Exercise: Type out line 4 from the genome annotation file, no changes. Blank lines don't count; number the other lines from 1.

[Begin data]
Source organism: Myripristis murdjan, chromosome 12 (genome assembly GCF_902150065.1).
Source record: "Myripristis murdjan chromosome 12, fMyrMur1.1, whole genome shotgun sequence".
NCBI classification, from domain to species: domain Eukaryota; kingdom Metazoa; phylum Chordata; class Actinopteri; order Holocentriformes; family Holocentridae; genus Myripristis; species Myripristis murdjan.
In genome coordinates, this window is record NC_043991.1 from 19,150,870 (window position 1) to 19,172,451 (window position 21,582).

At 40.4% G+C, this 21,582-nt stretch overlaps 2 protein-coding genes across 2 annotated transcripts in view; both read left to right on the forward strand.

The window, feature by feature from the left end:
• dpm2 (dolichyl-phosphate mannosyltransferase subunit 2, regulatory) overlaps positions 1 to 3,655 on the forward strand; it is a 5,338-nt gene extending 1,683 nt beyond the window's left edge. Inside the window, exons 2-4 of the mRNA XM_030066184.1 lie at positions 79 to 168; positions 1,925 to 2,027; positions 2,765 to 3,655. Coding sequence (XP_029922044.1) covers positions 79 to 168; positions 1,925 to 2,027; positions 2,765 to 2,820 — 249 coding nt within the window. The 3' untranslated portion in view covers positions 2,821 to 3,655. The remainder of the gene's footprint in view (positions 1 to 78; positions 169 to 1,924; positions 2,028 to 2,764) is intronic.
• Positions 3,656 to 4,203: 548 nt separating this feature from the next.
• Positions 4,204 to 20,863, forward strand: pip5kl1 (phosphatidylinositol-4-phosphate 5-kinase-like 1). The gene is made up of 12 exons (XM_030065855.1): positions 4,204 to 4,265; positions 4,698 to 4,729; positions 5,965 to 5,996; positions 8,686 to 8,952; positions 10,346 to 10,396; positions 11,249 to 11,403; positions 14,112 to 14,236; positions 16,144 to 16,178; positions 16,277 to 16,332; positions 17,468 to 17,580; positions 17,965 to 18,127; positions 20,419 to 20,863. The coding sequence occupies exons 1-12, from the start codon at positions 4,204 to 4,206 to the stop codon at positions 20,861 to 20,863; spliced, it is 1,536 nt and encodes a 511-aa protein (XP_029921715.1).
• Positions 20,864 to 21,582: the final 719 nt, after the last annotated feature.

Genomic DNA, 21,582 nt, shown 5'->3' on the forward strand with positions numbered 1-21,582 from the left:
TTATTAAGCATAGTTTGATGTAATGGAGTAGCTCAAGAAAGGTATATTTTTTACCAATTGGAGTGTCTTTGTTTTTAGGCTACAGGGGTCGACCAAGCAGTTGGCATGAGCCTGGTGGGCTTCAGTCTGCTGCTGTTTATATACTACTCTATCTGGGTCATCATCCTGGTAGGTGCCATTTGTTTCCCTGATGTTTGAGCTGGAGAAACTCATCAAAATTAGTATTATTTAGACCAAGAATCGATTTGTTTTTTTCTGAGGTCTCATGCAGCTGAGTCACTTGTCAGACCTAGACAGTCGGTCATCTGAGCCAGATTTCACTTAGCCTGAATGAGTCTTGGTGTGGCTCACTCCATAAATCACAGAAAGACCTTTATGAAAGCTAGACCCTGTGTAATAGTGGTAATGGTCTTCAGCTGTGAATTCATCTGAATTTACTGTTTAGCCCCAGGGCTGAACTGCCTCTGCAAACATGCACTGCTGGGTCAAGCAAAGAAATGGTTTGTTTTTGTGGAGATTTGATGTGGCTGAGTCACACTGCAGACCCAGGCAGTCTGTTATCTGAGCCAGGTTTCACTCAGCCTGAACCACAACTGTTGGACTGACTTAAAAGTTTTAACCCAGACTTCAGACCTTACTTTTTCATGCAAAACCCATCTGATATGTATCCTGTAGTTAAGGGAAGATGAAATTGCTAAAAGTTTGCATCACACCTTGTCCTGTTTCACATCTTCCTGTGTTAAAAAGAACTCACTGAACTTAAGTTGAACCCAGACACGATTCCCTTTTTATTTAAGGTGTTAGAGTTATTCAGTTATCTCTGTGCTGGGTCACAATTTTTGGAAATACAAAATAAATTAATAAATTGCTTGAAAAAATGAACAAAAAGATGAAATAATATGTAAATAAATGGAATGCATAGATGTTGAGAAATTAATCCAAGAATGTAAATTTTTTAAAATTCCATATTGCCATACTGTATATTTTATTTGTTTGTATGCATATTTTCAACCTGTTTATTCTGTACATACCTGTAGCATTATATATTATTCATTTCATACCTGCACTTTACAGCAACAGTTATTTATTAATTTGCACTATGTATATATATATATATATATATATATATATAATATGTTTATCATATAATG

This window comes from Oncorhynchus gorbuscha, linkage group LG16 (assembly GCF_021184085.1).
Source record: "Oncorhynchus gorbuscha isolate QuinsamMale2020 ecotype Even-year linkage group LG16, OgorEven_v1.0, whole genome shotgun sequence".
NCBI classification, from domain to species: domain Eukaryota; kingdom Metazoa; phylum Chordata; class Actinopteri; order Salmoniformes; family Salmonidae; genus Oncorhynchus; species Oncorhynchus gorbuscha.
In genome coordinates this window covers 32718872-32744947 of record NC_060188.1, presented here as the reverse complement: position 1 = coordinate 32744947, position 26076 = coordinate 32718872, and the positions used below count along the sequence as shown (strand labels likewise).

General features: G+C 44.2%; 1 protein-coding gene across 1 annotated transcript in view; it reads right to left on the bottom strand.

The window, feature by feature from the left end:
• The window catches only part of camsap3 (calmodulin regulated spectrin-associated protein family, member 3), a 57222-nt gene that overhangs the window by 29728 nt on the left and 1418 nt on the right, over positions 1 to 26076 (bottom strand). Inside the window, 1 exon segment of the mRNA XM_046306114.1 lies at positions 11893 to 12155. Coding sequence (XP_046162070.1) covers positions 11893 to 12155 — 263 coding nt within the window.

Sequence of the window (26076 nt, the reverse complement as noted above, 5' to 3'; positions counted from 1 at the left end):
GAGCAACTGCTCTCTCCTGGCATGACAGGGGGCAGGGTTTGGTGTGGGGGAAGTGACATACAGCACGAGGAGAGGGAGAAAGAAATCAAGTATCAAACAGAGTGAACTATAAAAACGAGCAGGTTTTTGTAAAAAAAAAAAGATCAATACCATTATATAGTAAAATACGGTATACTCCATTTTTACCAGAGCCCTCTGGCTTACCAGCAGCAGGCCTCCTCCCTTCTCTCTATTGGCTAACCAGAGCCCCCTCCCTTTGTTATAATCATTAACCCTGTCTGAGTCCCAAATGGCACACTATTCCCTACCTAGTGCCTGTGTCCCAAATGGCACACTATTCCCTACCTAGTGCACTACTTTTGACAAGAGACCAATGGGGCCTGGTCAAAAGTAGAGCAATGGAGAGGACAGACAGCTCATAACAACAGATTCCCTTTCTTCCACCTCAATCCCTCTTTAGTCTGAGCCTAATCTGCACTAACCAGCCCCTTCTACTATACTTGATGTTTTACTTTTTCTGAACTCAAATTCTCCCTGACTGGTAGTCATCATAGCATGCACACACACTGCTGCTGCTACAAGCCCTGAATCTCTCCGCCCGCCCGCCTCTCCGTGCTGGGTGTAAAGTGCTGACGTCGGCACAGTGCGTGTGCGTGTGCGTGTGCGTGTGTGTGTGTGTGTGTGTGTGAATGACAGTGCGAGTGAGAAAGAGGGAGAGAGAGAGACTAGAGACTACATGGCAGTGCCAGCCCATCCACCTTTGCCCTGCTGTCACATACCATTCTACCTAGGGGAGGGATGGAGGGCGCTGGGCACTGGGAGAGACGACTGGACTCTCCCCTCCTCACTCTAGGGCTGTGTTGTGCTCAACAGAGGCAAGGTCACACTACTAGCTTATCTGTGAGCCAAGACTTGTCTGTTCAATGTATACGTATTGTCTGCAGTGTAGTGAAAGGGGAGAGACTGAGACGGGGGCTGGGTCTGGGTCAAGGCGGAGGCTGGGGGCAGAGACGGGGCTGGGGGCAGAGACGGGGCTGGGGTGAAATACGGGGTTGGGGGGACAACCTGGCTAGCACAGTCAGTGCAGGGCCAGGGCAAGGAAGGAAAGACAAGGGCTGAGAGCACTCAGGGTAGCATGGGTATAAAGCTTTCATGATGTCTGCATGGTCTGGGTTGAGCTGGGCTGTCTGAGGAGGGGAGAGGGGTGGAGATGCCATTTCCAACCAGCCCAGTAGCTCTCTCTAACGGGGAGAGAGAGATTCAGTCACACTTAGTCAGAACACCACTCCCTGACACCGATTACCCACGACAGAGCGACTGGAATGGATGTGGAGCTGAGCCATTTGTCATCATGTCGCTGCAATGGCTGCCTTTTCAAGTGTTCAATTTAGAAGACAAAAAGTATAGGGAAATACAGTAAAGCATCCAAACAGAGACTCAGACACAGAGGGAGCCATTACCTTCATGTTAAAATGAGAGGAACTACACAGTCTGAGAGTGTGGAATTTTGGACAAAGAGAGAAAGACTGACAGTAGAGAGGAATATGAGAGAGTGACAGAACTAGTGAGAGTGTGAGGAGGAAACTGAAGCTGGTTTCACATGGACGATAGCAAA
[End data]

In genome coordinates, this window is record NC_043991.1 from 19,150,870 (window position 1) to 19,172,451 (window position 21,582).